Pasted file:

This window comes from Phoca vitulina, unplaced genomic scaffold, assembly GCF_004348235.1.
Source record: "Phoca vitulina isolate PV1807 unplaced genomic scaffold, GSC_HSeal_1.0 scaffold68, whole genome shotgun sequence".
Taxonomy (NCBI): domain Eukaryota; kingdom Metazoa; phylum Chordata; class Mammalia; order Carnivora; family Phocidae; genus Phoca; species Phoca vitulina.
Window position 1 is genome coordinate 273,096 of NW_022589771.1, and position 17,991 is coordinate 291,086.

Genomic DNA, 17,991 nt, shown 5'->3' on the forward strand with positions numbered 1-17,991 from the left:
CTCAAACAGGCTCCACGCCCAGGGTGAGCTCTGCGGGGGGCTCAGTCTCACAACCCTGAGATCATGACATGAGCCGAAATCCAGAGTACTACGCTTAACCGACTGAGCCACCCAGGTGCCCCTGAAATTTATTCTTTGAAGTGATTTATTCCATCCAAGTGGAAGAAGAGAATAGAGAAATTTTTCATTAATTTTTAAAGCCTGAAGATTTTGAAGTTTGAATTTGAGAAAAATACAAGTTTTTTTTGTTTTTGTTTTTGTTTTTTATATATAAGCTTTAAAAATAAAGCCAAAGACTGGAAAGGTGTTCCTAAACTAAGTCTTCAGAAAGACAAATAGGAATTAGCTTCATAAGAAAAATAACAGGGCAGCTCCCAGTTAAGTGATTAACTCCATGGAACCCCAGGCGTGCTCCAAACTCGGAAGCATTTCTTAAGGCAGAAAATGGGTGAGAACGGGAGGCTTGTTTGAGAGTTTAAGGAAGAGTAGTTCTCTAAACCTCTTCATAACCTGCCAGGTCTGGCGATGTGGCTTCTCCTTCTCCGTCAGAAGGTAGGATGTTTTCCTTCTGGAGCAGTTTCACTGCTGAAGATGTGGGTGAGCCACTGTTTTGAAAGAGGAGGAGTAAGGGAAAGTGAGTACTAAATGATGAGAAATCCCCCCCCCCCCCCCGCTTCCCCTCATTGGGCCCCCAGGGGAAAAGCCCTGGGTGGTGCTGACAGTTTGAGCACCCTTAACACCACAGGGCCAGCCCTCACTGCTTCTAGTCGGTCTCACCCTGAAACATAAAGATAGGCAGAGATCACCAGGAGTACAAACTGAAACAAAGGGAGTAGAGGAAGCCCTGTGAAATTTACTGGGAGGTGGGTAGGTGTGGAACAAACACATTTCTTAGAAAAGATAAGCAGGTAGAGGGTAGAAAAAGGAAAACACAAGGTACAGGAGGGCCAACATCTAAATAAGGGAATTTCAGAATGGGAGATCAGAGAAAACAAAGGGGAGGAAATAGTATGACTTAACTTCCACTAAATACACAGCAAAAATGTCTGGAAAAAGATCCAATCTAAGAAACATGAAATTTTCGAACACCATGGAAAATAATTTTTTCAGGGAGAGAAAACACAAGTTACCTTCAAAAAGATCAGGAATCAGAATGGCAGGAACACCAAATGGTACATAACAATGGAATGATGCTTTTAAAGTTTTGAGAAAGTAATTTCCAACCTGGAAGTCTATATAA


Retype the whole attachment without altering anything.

This window comes from Phoca vitulina, unplaced genomic scaffold, assembly GCF_004348235.1.
Source record: "Phoca vitulina isolate PV1807 unplaced genomic scaffold, GSC_HSeal_1.0 scaffold68, whole genome shotgun sequence".
Taxonomy (NCBI): domain Eukaryota; kingdom Metazoa; phylum Chordata; class Mammalia; order Carnivora; family Phocidae; genus Phoca; species Phoca vitulina.
Window position 1 is genome coordinate 273,096 of NW_022589771.1, and position 17,991 is coordinate 291,086.

Genomic DNA, 17,991 nt, shown 5'->3' on the forward strand with positions numbered 1-17,991 from the left:
CTCAAACAGGCTCCACGCCCAGGGTGAGCTCTGCGGGGGGCTCAGTCTCACAACCCTGAGATCATGACATGAGCCGAAATCCAGAGTACTACGCTTAACCGACTGAGCCACCCAGGTGCCCCTGAAATTTATTCTTTGAAGTGATTTATTCCATCCAAGTGGAAGAAGAGAATAGAGAAATTTTTCATTAATTTTTAAAGCCTGAAGATTTTGAAGTTTGAATTTGAGAAAAATACAAGTTTTTTTTGTTTTTGTTTTTGTTTTTTATATATAAGCTTTAAAAATAAAGCCAAAGACTGGAAAGGTGTTCCTAAACTAAGTCTTCAGAAAGACAAATAGGAATTAGCTTCATAAGAAAAATAACAGGGCAGCTCCCAGTTAAGTGATTAACTCCATGGAACCCCAGGCGTGCTCCAAACTCGGAAGCATTTCTTAAGGCAGAAAATGGGTGAGAACGGGAGGCTTGTTTGAGAGTTTAAGGAAGAGTAGTTCTCTAAACCTCTTCATAACCTGCCAGGTCTGGCGATGTGGCTTCTCCTTCTCCGTCAGAAGGTAGGATGTTTTCCTTCTGGAGCAGTTTCACTGCTGAAGATGTGGGTGAGCCACTGTTTTGAAAGAGGAGGAGTAAGGGAAAGTGAGTACTAAATGATGAGAAATCCCCCCCCCCCCCCCGCTTCCCCTCATTGGGCCCCCAGGGGAAAAGCCCTGGGTGGTGCTGACAGTTTGAGCACCCTTAACACCACAGGGCCAGCCCTCACTGCTTCTAGTCGGTCTCACCCTGAAACATAAAGATAGGCAGAGATCACCAGGAGTACAAACTGAAACAAAGGGAGTAGAGGAAGCCCTGTGAAATTTACTGGGAGGTGGGTAGGTGTGGAACAAACACATTTCTTAGAAAAGATAAGCAGGTAGAGGGTAGAAAAAGGAAAACACAAGGTACAGGAGGGCCAACATCTAAATAAGGGAATTTCAGAATGGGAGATCAGAGAAAACAAAGGGGAGGAAATAGTATGACTTAACTTCCACTAAATACACAGCAAAAATGTCTGGAAAAAGATCCAATCTAAGAAACATGAAATTTTCGAACACCATGGAAAATAATTTTTTCAGGGAGAGAAAACACAAGTTACCTTCAAAAAGATCAGGAATCAGAATGGCAGGAACACCAAATGGTACATAACAATGGAATGATGCTTTTAAAGTTTTGAGAAAGTAATTTCCAACCTGGAAGTCTATATAA